How did you hit upon that process?
I had seen “Fish Tank,” and Andrea Arnold's work method was a huge inspiration. It blew me away in regards to performances. For me, that's my mantra: everything for authentic performances. You don't have a film, for me, if you don't have those performances.
I think Andrea Arnold is really influenced by Cassavetes, and their approach really echoes what I want to do from now on: organize everything so the actors are projecting their own selves on the screen. It makes it really real and raw.
It it hard to get financing when the process is that unconventional?
It was for a while. But Canada has a funding system that is quite organized and specific, and we were fortunate that the script had the strength to convince script analysts that it should be done.
The hardest part was convincing people that there shouldn‘t be Caucasian actors in the film. I’ve seen a lot of films where Africa gets saved, symbolically, by North America. And I wanted to give a voice to the real heroes in the stories.
You’ve made several other films, but “War Witch” was your first to get an Oscar nomination and receive this kind of attention. What was different this time around?
I do feel that “War Witch” was a breakthrough for me, where I was rediscovering my initial impulses to do film. The first three films, they’re my babies and I love all of them. But I did feel that when I did the one before this, “City of Shadows,” I had reached a kind of wall where the pressures of funding institutions, producers, co-production deals and all of that put a kind of varnish over the film that. It wasn’t raw and I didn’t feel that my hand was at the heart of the actors, in a way. I let down the actors because I didn’t push them to where they should have gone.
But in a way, I guess you have to do these films and scrape your knees and stand up.
So what did you do differently?
The big thing was not overpreparing, oddly enough. You prepare in a different way. You prepare in the way of understanding the characters, understanding the people, getting drunk with people in Kinsasha and understanding their lives. It’s not storyboarded anymore. It’s more like, we look at what’s happening and where the actors want to go and we bend our method to what they’re doing on the set. Very different from the previous films.
A sequel to the 2001 cult comedy hit “Super Troopers” could begin shooting as early as this year, according to Kevin Heffernan and Steve Lemme, two-fifths of the Broken Lizard comedy troupe.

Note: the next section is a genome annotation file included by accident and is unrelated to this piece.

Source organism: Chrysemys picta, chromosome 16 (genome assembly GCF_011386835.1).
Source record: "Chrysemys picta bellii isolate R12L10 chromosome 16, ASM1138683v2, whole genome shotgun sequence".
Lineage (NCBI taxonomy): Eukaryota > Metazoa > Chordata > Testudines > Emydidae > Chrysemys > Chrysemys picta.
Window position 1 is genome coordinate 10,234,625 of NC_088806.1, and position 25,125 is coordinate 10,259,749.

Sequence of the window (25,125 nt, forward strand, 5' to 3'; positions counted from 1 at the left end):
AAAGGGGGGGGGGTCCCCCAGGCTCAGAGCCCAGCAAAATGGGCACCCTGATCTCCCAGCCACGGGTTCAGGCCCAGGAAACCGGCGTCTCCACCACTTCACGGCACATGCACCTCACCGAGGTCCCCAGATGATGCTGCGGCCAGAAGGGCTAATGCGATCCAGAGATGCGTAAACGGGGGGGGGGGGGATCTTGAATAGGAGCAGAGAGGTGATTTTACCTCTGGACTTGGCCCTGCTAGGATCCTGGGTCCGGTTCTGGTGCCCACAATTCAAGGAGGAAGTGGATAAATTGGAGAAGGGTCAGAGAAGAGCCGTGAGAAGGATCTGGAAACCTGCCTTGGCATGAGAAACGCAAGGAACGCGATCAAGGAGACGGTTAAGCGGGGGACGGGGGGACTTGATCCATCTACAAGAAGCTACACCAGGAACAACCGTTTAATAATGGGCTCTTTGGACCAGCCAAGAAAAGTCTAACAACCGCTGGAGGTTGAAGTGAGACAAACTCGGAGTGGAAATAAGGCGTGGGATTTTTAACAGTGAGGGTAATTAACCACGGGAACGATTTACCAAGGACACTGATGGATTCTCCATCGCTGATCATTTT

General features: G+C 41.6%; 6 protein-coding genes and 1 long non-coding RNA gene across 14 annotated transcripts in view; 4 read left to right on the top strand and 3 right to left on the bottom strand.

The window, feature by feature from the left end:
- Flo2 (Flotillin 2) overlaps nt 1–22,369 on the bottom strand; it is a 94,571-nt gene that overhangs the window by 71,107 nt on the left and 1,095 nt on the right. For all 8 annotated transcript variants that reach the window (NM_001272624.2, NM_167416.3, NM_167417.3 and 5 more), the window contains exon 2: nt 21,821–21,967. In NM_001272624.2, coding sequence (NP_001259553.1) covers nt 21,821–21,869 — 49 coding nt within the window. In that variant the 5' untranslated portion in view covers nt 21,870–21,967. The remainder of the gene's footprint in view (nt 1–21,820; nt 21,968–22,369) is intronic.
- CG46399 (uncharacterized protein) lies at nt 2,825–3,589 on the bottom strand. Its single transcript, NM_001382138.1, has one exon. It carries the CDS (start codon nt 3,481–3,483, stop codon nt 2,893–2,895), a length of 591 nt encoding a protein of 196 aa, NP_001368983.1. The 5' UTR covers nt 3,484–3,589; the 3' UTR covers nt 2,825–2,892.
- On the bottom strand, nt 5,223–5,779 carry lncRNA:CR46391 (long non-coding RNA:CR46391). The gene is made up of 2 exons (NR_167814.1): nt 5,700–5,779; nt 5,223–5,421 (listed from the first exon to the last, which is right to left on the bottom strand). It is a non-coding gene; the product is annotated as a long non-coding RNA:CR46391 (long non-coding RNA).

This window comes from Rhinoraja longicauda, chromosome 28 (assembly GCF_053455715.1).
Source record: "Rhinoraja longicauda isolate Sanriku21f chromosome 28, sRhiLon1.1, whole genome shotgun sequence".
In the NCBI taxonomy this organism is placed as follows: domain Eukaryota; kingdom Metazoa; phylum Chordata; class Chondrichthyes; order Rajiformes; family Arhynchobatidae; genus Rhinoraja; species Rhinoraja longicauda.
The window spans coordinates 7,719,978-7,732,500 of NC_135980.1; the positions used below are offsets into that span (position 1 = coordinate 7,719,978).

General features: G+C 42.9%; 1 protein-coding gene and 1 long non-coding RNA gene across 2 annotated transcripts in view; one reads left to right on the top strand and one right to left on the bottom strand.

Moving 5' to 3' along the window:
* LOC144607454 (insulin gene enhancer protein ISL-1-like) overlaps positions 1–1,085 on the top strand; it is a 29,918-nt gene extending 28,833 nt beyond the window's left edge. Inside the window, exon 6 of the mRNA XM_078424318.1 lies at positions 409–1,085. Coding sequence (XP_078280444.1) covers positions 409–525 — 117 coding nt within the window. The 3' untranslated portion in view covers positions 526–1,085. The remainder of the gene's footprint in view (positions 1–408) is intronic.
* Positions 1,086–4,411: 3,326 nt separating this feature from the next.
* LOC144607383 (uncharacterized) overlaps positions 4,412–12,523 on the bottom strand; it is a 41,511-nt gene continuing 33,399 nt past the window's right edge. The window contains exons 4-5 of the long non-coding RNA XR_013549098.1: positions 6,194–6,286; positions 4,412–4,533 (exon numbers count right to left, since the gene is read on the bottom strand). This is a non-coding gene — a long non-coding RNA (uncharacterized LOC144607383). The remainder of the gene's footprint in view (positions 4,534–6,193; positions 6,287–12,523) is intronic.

Broken Lizard, formed at New York's Colgate University in 1990, has written and starred in such films as “Super Troopers,” “Club Dread” and “Beerfest,” all of which member Jay Chandrasekhar directed.
“Super Troopers,” which stars the quintet as a group of lovable, degenerate cops working in Vermont near the Canadian border, grossed $23 million at the box office for Fox Searchlight. Made on a shoestring budget, it alienated many with its crude humor but endures among a young adult crowd.
There have been rumors and discussion of a sequel for years, but Heffernan and Lemme told the website GuySpeed.com this week that it may happen as soon as this year.
“We wrote the script and handed it in to Fox, and now we’re just negotiating the time and the place and hopefully shoot it some time this year. I have to start growing my mustache now,” Heffernan said.
Fox and representatives for various members of the group did not immediately respond to TheWrap's calls for comment.
Drafthouse Films has acquired North American distribution rights to “A Band Called Death,” Jeff Howlett and Mark Covino’s documentary about the titular proto-punk band. Formed in 1971 by a trio of teenage brothers in Detroit, Death was one of the first punk bands, predating the likes of the Clash and The Ramones.
It disbanded after years of struggling to make a living, only to experience a revival as people rediscovered the band’s music 30 years later.
The film, which premiered last year at the Los Angeles Film Festival, will screen at March’s South by Southwest Film Festival. Drafthouse, the film distribution arm of the Austin-based Alamo Drafthouse Cinema chain, will release it in theaters and on VOD this summer.
“Howlett and Covino’s film rewrites punk history and also transforms a better-than-fiction music story into a moving, emotional story,” Evan Husney, Drafthouse's creative director, said in a statement. “We are thrilled to be introducing the legacy of Death to audiences around the country.”
Haven Entertainment’s Matthew Perniciaro and Kevin Mann produced, with Jerry Ferrara and OGB Inc.’s Scott Mosier. Cinetic Media’s Linzee Troubh negotiated the deal on behalf of the producers with Drafthouse’s James Emanuel Shapiro.